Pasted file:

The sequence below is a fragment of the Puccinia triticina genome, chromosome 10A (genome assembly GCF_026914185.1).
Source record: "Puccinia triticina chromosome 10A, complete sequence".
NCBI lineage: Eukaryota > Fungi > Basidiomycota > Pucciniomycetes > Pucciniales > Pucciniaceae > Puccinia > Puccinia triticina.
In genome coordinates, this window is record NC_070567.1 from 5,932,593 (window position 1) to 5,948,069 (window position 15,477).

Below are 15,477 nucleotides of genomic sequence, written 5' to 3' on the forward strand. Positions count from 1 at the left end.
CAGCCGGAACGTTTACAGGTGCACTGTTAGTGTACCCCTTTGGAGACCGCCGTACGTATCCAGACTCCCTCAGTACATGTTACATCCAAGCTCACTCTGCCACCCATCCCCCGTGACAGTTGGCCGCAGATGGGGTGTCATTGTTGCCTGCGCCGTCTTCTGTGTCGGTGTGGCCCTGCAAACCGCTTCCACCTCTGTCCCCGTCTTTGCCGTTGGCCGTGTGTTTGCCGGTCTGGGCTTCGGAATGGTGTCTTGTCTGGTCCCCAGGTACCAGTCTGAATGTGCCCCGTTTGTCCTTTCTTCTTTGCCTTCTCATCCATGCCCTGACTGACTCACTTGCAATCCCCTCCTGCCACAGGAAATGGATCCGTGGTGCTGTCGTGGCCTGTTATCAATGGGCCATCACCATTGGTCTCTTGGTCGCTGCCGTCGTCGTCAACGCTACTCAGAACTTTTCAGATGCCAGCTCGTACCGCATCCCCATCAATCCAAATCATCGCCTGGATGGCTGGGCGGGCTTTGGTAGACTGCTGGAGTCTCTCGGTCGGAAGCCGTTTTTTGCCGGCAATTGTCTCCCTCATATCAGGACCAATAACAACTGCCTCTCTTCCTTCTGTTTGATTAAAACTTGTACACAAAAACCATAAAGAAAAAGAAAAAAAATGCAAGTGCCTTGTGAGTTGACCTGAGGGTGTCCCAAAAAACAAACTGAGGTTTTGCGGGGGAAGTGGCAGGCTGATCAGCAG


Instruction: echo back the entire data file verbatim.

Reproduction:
The sequence below is a fragment of the Puccinia triticina genome, chromosome 10A (genome assembly GCF_026914185.1).
Source record: "Puccinia triticina chromosome 10A, complete sequence".
NCBI lineage: Eukaryota > Fungi > Basidiomycota > Pucciniomycetes > Pucciniales > Pucciniaceae > Puccinia > Puccinia triticina.
In genome coordinates, this window is record NC_070567.1 from 5,932,593 (window position 1) to 5,948,069 (window position 15,477).

Below are 15,477 nucleotides of genomic sequence, written 5' to 3' on the forward strand. Positions count from 1 at the left end.
CAGCCGGAACGTTTACAGGTGCACTGTTAGTGTACCCCTTTGGAGACCGCCGTACGTATCCAGACTCCCTCAGTACATGTTACATCCAAGCTCACTCTGCCACCCATCCCCCGTGACAGTTGGCCGCAGATGGGGTGTCATTGTTGCCTGCGCCGTCTTCTGTGTCGGTGTGGCCCTGCAAACCGCTTCCACCTCTGTCCCCGTCTTTGCCGTTGGCCGTGTGTTTGCCGGTCTGGGCTTCGGAATGGTGTCTTGTCTGGTCCCCAGGTACCAGTCTGAATGTGCCCCGTTTGTCCTTTCTTCTTTGCCTTCTCATCCATGCCCTGACTGACTCACTTGCAATCCCCTCCTGCCACAGGAAATGGATCCGTGGTGCTGTCGTGGCCTGTTATCAATGGGCCATCACCATTGGTCTCTTGGTCGCTGCCGTCGTCGTCAACGCTACTCAGAACTTTTCAGATGCCAGCTCGTACCGCATCCCCATCAATCCAAATCATCGCCTGGATGGCTGGGCGGGCTTTGGTAGACTGCTGGAGTCTCTCGGTCGGAAGCCGTTTTTTGCCGGCAATTGTCTCCCTCATATCAGGACCAATAACAACTGCCTCTCTTCCTTCTGTTTGATTAAAACTTGTACACAAAAACCATAAAGAAAAAGAAAAAAAATGCAAGTGCCTTGTGAGTTGACCTGAGGGTGTCCCAAAAAACAAACTGAGGTTTTGCGGGGGAAGTGGCAGGCTGATCAGCAG